· Develop an economic optimization model to identify the best mix of local renewable energy resources for Davis.
The study shows that energy efficiency opportunities for Davis’ existing stock of buildings are huge. About 42% of Davis dwelling units were built before 1978 when the state’s Title 24 energy code went into effect. There is potential to reduce electricity use by 24% and gas by 14% by 2016 using cost-effective improvements currently available. Later this year, AB 1103 will take effect and require all commercial buildings to be benchmarked for energy efficiency in relation to the federal Energy Star rating system before they are sold, leased or financed. The city’s experience with this segment of the market could lead to similar programs for apartment buildings and homes.
The report lists Davis’ advantages and disadvantages for achieving its climate goals. A disadvantage is its large number of rental units and its transient population of students.
Advantages include its environmentally-conscious residents. Evidence for this is the 7 megawatts of solar capacity already funded by private investments in and around Davis, which comprises a solid share of Davis’ 50 megawatts of energy demand. With an increasing percentage of the city’s unshaded roof tops covered by solar panels, the study recommends the innovative concept of “solar gardens” that would allow residents to buy solar energy from community-scale installations such as PVUSA. Davis and other local governments will have to push for legislation that permits solar gardens to deliver renewable energy locally through lines owned by incumbent utilities. Senator Wolk is already sponsoring such legislation in SB 843.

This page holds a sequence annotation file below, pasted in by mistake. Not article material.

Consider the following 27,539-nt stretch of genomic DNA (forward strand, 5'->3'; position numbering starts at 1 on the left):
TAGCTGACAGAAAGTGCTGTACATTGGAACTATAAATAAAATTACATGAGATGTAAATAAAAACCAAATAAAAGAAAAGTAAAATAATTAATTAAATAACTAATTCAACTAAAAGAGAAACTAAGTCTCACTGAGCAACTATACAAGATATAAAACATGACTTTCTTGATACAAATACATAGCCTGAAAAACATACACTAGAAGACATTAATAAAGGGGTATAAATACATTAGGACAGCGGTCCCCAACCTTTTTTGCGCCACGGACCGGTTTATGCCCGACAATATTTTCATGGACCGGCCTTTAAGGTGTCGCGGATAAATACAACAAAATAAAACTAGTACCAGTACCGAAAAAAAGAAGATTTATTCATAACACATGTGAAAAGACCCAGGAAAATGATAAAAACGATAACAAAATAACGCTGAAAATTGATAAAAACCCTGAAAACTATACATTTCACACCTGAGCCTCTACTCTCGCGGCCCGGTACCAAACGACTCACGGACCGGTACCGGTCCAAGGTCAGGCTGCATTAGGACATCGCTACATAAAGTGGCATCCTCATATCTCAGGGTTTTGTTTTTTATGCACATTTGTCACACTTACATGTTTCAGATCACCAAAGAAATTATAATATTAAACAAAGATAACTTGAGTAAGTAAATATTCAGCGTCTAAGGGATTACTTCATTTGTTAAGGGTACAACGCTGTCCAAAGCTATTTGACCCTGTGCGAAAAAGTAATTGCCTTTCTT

Another Davis advantage is its world-class system of bicycle paths and bicyclists willing to meet some of their transportation needs using zero carbon pedal power.
Also, UC Davis is a national center of excellence on energy efficiency and renewable energy. Campus expertise can help the city evaluate the best available practices from across the world. Already, UC Davis’ net-zero-energy West Village development is providing important lessons and inspiration to city efforts.
“This report is an important step toward implementation of the city’s Climate Action and Adaptation Plan adopted in 2009,” notes Davis Mayor Joe Krovoza. “We are deeply appreciative of the work of the UC Davis team and the Valley Climate Action Center. Now it’s incumbent on all of us to put the finding to work for Davis. I know we will.”
The study was done in collaboration with the UC Davis Energy Institute, directed by Professor Bryan Jenkins. The team was organized by energy industry veteran Gerry Braun on behalf of the Energy Institute. It was staffed by UC Davis energy experts and graduate students led by Alan Wecker. It was funded by the Valley Climate Action Center (formerly Yolo Energy Efficiency Project.) The team brought together academic, public and private sector experts to discuss zero options for Davis.
Currently, Mayor Krovoza is leading a series of meetings that include UC Davis, city, and private sector participants who are collaborating on proposals for further funding of the work recommended by the Net Zero Davis team.